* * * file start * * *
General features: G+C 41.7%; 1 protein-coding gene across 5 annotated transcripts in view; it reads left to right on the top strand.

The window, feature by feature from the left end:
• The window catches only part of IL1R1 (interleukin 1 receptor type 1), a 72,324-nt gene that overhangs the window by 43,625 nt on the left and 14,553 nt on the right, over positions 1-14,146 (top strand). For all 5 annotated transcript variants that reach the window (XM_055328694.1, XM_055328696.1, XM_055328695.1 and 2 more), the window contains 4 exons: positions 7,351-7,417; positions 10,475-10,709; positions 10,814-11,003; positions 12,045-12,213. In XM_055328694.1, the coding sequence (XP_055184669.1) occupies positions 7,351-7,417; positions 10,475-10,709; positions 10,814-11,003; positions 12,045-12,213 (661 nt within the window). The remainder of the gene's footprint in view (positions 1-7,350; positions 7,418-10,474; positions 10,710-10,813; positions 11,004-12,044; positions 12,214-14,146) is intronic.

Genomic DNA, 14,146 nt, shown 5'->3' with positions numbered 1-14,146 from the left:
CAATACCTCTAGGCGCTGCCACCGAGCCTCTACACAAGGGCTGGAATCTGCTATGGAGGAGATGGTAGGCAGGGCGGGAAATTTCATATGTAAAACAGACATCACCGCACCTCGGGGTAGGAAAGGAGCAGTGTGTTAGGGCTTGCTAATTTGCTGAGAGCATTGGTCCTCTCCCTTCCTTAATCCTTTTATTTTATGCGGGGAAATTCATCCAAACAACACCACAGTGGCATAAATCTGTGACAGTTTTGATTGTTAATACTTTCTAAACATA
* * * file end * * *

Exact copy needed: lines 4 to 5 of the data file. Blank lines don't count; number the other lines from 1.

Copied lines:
Genomic DNA, 14,146 nt, shown 5'->3' with positions numbered 1-14,146 from the left:
CAATACCTCTAGGCGCTGCCACCGAGCCTCTACACAAGGGCTGGAATCTGCTATGGAGGAGATGGTAGGCAGGGCGGGAAATTTCATATGTAAAACAGACATCACCGCACCTCGGGGTAGGAAAGGAGCAGTGTGTTAGGGCTTGCTAATTTGCTGAGAGCATTGGTCCTCTCCCTTCCTTAATCCTTTTATTTTATGCGGGGAAATTCATCCAAACAACACCACAGTGGCATAAATCTGTGACAGTTTTGATTGTTAATACTTTCTAAACATA